§ MR. FLAVIN (Kerry, N.)
The great bulk of these fees were illegal, and that is what we complained of.
§ MR. HERBERT ROBERTSON
I hold that where the Local Government Board has increased the salary of any particular official there is some rather good reason for it. Then it has been said that the doctors' salaries had also been in- 1501 creased—that a doctor now got thirteen months pay for twelve months work. I would put it that the doctor gets twelve months pay for eleven months work, and I do not really think that any hon. Gentleman will object to his having a month's holiday, which he never had before. The chief charge against the Local Government Board in substance is, that they have taken this particular opportunity, when the landlords' interest in the rates is considerably less than it was before, to make these various changes. I think that is a little unfair to the Local Government Board. Some of the changes—as, for instance, that about the doctors' salaries—should have been made before. After all, it was natural that, when the Local Government Act of 1898 was passed, a certain number of changes would be made, and I cannot help thinking that most people will acquit the Local Government Board of a sinister intention of making local representative government unpopular by increasing expenses. Now there is Clause 6, the object of which is to make the assessment of agricultural land like that in England. I am not sure that that would put a good deal of money into the landlords' pockets. As regards the rating of small occupiers, when this question was before the House, I pointed out that there would be some difficulty in realising the amount, and I should not be displeased if something had been put into the Bill to alter that particular rating. But strong reasons have been given from Ireland by the larger farmers—that is, those who pay over £4 rent—that if the small occupiers had no interest whatever in the amount paid for rates, they would be exceedingly likely to elect representatives on the boards whose action would contribute to the rates going up. I do not think gentlemen who pay rates in Ireland, or the ordinary farmers, would approve of that section. As to Section 10, allowing persons in holy orders to be elected on the boards, I pointed out, when the principal Act was under discussion, that opinion on the opposite side of the House was by no means unanimous on the question, and that there were many Nationalist Members strongly opposed to persons in holy orders entering these boards. Clause 11 is intended to make every justice of the peace appointed under the Act irremovable. I should like to see the Irish Act on that point as it now exists 1502 applied to England. As I understand these justices in England are not removable. I should like to see them removable. Another objection is, that the chairman is only a justice of the peace for the particular district in which he resides. But there was a reason for that. I do not care about the proposals for the use of the court-houses. The hon. Member for Thirsk objected to the new roads being less than sixteen feet wide, but there are many old roads that are not more than twelve feet wide, and I cannot see that any serious difficulty arises therefrom Jaunting cars do not go down these roads.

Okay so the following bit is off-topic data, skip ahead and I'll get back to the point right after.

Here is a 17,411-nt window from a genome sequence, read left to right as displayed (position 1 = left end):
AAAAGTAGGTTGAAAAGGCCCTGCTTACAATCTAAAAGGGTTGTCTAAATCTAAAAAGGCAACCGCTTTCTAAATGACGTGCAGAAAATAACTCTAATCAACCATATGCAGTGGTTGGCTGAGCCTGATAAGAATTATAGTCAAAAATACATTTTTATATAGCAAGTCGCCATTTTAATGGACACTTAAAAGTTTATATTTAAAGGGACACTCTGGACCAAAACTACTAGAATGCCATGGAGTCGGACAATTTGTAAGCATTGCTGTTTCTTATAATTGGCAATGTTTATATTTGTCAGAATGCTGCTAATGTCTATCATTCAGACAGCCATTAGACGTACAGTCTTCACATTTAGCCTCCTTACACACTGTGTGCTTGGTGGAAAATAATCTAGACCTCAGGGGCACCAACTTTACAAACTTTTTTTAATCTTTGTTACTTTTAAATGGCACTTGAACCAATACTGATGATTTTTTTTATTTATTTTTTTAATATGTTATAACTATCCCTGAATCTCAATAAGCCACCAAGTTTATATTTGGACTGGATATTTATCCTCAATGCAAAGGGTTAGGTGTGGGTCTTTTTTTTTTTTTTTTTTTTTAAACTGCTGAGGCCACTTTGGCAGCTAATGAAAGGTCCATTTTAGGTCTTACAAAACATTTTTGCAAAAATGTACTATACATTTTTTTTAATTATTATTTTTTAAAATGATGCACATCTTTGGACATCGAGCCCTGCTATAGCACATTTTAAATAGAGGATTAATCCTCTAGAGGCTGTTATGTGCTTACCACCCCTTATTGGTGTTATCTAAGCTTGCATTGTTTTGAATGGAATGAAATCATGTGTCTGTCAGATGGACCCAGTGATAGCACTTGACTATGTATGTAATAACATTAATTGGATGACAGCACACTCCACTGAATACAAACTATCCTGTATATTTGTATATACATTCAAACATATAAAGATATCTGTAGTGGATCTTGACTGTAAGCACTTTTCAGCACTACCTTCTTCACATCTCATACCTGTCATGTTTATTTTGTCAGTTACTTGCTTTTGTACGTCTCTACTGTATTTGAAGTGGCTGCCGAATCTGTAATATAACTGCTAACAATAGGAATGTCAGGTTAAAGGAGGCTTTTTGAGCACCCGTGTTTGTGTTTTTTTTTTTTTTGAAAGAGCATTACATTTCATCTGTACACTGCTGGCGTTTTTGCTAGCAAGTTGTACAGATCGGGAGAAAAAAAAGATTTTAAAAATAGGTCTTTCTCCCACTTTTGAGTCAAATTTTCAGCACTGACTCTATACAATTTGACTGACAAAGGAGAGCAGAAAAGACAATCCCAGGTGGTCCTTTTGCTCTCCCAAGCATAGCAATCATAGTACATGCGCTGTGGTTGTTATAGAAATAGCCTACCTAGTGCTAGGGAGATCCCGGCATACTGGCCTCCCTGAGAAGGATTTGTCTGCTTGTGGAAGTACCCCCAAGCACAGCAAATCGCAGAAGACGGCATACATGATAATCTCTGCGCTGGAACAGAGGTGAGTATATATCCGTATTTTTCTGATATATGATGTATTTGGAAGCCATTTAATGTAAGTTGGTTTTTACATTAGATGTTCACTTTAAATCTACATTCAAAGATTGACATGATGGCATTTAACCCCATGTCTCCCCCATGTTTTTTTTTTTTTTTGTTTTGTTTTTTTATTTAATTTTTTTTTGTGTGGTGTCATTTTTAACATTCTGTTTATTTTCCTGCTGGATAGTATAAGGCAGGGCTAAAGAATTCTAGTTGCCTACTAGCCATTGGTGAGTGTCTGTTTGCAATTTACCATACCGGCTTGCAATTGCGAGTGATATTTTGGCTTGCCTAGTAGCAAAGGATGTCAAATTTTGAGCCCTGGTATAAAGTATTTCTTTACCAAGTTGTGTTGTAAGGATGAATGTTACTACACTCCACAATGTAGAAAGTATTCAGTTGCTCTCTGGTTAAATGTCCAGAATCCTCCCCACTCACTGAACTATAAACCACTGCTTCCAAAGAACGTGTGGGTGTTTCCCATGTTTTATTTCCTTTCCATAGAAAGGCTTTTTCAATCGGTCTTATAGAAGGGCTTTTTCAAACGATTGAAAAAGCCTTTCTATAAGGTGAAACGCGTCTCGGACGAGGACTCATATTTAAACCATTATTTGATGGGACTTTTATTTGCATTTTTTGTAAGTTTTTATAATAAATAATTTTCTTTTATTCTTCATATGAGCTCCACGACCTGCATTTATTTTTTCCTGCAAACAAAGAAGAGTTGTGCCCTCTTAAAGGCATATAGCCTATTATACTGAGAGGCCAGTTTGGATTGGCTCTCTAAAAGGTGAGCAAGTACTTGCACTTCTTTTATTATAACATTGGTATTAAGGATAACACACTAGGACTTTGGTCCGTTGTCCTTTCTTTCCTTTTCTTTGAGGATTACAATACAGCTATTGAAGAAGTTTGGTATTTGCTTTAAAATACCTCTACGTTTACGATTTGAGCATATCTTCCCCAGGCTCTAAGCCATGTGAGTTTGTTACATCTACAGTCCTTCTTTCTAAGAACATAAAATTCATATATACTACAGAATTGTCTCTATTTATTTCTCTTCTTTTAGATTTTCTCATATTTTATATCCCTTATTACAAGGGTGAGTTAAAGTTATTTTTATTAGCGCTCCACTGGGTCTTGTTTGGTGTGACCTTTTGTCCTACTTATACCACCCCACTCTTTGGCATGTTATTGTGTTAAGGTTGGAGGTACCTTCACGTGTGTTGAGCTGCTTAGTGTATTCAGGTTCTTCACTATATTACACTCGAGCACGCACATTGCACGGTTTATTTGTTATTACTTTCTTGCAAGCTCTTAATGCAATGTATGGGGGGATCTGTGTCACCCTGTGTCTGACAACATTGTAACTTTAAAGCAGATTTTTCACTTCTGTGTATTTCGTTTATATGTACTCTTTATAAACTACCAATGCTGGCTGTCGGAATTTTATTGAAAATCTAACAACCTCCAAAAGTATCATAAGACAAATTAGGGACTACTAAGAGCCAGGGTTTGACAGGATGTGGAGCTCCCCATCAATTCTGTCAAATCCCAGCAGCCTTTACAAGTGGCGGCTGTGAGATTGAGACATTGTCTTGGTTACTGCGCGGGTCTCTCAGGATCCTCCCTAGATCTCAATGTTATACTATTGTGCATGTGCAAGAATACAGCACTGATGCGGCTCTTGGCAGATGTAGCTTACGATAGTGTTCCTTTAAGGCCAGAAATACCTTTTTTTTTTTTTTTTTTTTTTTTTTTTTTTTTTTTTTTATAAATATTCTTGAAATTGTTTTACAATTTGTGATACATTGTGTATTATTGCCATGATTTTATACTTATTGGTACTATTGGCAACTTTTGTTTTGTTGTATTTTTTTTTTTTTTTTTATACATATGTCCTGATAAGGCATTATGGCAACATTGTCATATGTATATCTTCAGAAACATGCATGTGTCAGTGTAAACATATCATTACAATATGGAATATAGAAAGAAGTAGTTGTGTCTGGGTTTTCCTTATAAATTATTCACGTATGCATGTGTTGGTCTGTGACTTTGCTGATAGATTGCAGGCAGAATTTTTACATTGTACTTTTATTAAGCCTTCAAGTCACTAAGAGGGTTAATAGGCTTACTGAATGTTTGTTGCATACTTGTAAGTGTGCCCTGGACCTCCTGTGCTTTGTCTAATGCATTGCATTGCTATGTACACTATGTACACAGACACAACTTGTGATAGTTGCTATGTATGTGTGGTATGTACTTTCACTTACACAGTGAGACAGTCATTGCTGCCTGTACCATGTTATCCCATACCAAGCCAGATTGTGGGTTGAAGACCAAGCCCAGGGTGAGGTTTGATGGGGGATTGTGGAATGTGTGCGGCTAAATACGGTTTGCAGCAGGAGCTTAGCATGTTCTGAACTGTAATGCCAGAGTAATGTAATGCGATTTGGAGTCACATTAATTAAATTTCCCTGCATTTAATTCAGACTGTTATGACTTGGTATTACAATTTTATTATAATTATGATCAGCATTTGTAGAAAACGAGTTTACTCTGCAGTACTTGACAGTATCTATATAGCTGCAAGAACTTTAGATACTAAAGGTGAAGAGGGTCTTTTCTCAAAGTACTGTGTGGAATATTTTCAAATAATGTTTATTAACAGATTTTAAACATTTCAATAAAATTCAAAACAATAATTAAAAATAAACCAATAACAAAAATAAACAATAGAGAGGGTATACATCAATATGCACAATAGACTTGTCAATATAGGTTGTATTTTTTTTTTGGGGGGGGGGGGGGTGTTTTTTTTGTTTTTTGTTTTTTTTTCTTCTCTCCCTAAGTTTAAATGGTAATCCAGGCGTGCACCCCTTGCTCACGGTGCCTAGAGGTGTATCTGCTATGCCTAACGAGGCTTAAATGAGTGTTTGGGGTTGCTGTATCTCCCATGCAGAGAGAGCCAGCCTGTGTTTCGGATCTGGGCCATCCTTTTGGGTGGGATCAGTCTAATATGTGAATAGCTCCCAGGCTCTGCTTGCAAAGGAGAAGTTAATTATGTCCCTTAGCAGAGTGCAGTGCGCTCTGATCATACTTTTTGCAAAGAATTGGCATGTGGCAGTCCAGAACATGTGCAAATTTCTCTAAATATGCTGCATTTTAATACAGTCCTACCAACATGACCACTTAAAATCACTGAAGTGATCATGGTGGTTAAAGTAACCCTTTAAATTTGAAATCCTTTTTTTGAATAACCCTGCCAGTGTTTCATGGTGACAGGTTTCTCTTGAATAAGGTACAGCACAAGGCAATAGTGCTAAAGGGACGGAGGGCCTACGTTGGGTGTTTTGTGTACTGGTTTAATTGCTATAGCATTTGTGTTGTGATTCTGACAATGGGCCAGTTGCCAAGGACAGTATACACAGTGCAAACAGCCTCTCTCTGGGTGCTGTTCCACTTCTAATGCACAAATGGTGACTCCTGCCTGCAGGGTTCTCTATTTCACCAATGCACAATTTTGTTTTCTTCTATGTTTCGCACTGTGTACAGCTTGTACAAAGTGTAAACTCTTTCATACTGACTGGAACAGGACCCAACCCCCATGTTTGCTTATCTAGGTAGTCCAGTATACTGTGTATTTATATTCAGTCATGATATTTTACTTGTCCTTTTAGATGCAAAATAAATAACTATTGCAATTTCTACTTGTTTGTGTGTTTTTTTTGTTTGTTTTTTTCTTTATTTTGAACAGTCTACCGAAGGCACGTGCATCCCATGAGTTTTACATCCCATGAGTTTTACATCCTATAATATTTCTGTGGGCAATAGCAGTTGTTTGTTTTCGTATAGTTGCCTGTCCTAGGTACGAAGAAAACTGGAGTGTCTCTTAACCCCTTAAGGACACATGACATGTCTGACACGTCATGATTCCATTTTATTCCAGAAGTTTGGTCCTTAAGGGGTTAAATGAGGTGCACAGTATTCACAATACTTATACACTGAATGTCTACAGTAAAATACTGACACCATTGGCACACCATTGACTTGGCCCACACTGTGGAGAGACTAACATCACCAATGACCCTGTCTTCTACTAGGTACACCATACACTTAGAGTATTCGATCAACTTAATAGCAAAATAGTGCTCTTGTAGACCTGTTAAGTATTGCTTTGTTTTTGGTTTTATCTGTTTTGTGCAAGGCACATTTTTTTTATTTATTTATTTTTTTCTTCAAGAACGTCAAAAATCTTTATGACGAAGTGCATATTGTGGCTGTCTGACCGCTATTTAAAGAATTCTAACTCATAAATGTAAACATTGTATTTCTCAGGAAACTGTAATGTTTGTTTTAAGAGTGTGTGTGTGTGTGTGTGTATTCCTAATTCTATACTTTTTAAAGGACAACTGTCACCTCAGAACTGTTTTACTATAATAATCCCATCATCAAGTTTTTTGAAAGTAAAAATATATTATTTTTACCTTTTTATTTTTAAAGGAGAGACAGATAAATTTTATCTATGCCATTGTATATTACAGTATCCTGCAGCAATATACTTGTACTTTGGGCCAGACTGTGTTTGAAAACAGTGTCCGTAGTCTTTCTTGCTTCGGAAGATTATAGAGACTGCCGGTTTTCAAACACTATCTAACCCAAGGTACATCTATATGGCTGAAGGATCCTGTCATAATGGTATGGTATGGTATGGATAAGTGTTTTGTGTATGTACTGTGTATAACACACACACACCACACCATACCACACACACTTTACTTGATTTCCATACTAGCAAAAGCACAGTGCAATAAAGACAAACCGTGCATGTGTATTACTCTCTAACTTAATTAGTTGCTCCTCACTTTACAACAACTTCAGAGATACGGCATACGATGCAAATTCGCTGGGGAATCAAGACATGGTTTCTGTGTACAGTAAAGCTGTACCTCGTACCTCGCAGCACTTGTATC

§ MR. HERBERT ROBERTSON